2 – July – Films From the 1940s

Week 1:

  1. How Green Was My Valley (1941)
  2. To Have and To Have Not (1944)
  3. Double Indemnity (1944)
  4. Miracle on 34th Street (1947)
  5. Bicycle Thieves (1948)

Week 2:

  1. The Sea Wolf (1941)
  2. The Song of Bernadette (1943)
  3. Meet Me in St. Louis (1944)
  4. The Third Man (1949)
  5. Kind Hearts and Coronets (1949)

3 – August – Powell & Pressburger Films (1940s)

  1. The Thief of Bagdad (1940)
  2. The Life and Death of Colonel Blimp (1943)
  3. A Canterbury Tale (1944)
  4. A Matter of Life and Death (1946)
  5. Black Narcissus (1947)

4 – September – Films From the 1950s

Week 1:

  1. Sunset Boulevard (1950)
  2. Harvey (1950)
  3. The Wages of Fear (1953)
  4. The Red Balloon (1956) (35 mins)
  5. Vertigo (1958)
  6. Touch of Evil (1958)

Week 2:

  1. All About Eve (1950)
  2. Diary of a Country Priest (1951)
  3. The Quiet Man (1952)
  4. Tokyo Story (1953)
  5. Cat on a Hot Tin Roof (1958)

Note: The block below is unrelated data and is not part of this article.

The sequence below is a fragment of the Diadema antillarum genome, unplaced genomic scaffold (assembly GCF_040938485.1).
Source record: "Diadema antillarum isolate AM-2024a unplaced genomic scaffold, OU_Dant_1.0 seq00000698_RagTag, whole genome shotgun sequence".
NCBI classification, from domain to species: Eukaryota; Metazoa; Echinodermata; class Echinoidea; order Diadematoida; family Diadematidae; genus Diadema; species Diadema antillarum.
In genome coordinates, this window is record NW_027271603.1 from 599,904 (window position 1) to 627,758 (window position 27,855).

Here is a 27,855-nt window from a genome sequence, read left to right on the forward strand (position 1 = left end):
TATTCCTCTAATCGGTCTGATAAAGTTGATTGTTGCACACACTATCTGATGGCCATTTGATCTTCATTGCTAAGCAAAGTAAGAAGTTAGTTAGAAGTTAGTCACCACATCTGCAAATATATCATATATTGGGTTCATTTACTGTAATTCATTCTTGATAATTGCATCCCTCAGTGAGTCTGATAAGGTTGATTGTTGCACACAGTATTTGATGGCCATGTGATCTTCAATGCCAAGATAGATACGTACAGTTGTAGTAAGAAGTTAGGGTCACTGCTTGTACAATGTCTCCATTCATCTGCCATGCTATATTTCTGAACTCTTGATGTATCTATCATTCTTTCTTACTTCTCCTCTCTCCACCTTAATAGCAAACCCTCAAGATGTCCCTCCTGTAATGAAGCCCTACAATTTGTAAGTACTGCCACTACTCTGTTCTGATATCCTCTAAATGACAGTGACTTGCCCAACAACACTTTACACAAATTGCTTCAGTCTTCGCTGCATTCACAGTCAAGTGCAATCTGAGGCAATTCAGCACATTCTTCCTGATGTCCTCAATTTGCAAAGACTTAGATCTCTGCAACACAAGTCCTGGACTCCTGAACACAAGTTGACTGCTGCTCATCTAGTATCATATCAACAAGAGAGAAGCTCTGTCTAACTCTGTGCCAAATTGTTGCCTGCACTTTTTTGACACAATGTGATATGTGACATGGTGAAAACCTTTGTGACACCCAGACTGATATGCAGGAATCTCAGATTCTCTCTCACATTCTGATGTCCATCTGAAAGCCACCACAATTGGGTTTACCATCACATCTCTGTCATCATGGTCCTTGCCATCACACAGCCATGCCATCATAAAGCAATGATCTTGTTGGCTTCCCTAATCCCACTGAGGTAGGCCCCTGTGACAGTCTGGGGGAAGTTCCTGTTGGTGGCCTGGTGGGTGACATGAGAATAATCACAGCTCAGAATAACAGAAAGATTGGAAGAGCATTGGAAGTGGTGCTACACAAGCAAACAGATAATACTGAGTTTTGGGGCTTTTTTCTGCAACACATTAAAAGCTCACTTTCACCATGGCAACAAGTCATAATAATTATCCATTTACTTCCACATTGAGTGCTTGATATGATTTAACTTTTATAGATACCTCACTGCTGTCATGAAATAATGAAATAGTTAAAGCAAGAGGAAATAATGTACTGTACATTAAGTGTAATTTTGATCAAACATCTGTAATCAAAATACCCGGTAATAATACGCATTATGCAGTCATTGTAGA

5 – October – Kurosawa Films

  1. Rashomon (1950) (88 mins)
  2. Ikiru (1952) (143 mins)
  3. High and Low (1963) (143 mins)
  4. Red Beard (1965) (185 mins)
  5. Ran (1985) (162 mins)

6 – November – Films From the 1960s

Week 1:

  1. The Innocents (1961)
  2. It’s a Mad, Mad, Mad, Mad World (1963)
  3. 8 ½ (1963)
  4. The Great Escape (1963)
  5. Lilies of the Field (1963)

Week 2:

  1. A Hard Day’s Night (1964)
  2. The Lion in Winter (1968)
  3. Planet of the Apes (1968)
  4. The Odd Couple (1968)
  5. Midnight Cowboy (1969)

7 – December – Classic Westerns

  1. High Noon (1952)
  2. The Searchers (1956)
  3. Rio Bravo (1959)
  4. Once Upon a Time in the West (1968)
  5. The Wild Bunch (1969)

8 – January – Films From the 1970s

Week 1:

  1. Harold and Maude (1971)
  2. A Touch of Zen (1971)
  3. The Discreet Charm of the Bourgeoisie (1972)
  4. The Rocky Horror Picture Show (1975)
  5. The Bad News Bears (1976)

Week 2:

  1. Shaft (1971)
  2. A Clockwork Orange (1971)
  3. Smokey and the Bandit (1977)
  4. Manhattan (1979)
  5. Being There (1979)

9 – February – Classic Horror Films

  1. The Cabinet of Dr. Caligari (1920)
  2. Night of the Living Dead (1968)
  3. Carrie (1976)
  4. An American Werewolf in London (1981)
  5. Get Out (2017)

10 – March – Films From the 1980s

Week 1:

  1. Airplane! (1980)
  2. Time Bandits (1981)
  3. Pirates of Penzance (1983)